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Philosophies 2017, 2(2), 8; doi:10.3390/philosophies2020008

What We Talk about When We Talk about Logic as Normative for Reasoning

Faculty of Humanities and Social Sciences, University of Rijeka, 51000 Rijeka, Croatia
Academic Editor: Marcin J. Schroeder
Received: 31 December 2016 / Revised: 13 March 2017 / Accepted: 20 March 2017 / Published: 24 March 2017
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Abstract

In this paper, it is examined how, if at all, the logical laws can be normative for human reasoning, wherein the notion of normativity is analyzed primarily with respect to Wittgenstein’s philosophy. During the ancient and the medieval periods, logic was being considered in terms of discourse and dialogical practice, but since Descartes and especially Kant, it has been treated as a system of laws with which the process of individual human reasoning has been compared. Therefore, normativity can be investigated in the private sphere (for thinking and reasoning) and in the public sphere (for dialogic practices in a community). Wittgenstein discussed both aspects of normativity: in his early philosophy, the focus is on the laws of logic that are primarily normative for the state of affairs in the world, while in his later works the emphasis is on a social aspect of normativity (which is closer to Aristotle’s view), which is derived from the adopted rules that have been applied in a certain community. Taken that way, logic is certainly normative in the public sphere, but the more difficult issue is whether logic is normative for thinking, regarding the difference between the logical laws and those of thought. View Full-Text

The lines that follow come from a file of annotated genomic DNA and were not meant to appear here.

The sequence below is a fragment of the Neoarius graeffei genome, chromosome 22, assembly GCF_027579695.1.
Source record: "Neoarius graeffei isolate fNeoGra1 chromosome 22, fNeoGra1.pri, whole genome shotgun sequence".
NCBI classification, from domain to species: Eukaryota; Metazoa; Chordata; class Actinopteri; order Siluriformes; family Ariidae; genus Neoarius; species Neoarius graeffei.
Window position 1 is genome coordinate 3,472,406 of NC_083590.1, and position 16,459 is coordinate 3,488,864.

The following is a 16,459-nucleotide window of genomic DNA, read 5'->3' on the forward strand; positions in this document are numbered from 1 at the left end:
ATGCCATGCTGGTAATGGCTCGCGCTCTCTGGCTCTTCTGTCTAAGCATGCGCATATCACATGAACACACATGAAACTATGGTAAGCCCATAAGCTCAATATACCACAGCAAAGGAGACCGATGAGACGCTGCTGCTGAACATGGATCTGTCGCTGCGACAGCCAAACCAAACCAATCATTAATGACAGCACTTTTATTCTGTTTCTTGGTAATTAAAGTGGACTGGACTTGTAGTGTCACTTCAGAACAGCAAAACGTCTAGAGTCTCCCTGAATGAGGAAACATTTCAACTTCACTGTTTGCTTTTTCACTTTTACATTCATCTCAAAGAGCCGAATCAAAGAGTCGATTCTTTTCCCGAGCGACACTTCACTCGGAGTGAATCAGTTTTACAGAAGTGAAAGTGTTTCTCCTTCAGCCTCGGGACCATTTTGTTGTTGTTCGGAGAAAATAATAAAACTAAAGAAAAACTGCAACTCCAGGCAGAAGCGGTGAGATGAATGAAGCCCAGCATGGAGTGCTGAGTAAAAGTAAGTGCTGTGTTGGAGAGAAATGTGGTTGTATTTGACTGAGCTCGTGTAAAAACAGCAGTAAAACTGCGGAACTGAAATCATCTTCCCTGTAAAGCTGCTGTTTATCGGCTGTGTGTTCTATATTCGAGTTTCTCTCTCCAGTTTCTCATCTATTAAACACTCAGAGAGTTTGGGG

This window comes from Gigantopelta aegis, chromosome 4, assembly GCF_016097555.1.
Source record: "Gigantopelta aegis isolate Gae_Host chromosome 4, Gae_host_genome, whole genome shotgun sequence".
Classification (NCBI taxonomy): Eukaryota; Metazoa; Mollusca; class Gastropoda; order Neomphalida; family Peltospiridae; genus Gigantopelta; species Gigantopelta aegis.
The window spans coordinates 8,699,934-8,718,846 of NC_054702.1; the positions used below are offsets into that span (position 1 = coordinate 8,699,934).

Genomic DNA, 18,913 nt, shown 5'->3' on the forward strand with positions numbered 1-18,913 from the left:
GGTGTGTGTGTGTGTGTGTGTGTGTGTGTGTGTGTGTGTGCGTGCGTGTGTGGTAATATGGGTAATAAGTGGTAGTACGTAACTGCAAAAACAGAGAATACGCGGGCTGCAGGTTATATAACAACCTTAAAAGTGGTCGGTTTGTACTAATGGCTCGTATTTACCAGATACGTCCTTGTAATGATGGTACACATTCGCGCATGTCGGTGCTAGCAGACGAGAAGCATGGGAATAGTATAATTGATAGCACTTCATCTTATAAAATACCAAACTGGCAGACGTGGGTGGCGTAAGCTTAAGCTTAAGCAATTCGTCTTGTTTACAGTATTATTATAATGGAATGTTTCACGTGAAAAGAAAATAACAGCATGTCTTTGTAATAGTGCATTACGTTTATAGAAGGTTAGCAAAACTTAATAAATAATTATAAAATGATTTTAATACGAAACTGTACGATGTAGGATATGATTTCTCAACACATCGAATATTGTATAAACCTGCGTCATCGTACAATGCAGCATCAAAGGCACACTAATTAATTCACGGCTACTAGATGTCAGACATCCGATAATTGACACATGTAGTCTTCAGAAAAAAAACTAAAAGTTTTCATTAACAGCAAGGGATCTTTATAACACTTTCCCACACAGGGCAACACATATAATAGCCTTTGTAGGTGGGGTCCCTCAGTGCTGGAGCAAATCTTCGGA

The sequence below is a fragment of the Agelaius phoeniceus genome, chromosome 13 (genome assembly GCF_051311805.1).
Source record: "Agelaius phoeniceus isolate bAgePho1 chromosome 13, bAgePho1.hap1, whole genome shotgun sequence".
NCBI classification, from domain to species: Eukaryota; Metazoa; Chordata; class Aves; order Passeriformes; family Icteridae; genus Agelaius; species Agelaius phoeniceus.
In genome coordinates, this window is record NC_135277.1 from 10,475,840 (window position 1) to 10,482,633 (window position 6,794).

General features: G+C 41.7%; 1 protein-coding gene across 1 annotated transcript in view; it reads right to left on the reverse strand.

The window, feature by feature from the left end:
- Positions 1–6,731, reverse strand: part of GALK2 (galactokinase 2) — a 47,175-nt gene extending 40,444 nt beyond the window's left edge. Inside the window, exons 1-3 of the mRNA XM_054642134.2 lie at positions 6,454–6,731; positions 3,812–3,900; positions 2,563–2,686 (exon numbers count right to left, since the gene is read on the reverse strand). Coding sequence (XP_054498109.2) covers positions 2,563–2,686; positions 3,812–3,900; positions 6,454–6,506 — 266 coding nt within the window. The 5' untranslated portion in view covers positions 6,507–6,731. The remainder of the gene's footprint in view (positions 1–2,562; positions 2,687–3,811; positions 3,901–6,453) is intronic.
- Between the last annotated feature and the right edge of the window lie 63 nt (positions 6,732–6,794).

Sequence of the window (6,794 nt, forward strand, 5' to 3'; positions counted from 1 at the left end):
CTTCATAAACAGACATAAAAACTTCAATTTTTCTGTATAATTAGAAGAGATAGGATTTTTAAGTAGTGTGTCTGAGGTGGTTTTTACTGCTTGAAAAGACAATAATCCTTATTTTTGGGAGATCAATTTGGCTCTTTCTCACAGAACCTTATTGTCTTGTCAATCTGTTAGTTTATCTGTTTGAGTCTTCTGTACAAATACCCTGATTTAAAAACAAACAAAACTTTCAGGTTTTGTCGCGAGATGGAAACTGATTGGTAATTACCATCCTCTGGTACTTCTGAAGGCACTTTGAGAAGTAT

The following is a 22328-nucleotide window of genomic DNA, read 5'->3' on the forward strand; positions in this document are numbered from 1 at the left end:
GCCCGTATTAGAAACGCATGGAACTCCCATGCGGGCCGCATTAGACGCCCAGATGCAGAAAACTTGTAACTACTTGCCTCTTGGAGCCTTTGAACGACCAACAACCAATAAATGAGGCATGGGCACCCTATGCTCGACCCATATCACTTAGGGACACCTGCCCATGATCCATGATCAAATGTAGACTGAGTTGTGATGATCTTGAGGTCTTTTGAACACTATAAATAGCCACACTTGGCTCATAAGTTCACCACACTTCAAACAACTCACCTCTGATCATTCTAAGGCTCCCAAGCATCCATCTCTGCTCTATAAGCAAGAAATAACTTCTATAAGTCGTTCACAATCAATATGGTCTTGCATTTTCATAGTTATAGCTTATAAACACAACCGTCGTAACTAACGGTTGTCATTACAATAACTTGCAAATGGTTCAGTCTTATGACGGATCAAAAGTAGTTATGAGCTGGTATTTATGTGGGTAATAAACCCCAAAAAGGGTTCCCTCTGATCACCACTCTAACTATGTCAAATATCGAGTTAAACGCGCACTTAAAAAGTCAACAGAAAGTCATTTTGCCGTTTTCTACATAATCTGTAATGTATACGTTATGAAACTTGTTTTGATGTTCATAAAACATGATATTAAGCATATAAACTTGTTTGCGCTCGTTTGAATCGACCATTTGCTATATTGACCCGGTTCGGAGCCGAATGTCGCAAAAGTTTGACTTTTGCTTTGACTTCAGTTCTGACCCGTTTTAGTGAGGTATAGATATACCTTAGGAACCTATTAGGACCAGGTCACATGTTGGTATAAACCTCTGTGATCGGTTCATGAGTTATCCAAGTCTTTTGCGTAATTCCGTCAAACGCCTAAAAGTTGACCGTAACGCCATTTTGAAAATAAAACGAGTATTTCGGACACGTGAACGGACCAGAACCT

Keywords: logical laws; normativity of logic; reasoning; thinking; Wittgenstein logical laws; normativity of logic; reasoning; thinking; Wittgenstein
This is an open access article distributed under the Creative Commons Attribution License which permits unrestricted use, distribution, and reproduction in any medium, provided the original work is properly cited. (CC BY 4.0).

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Skelac, I. What We Talk about When We Talk about Logic as Normative for Reasoning. Philosophies 2017, 2, 8.

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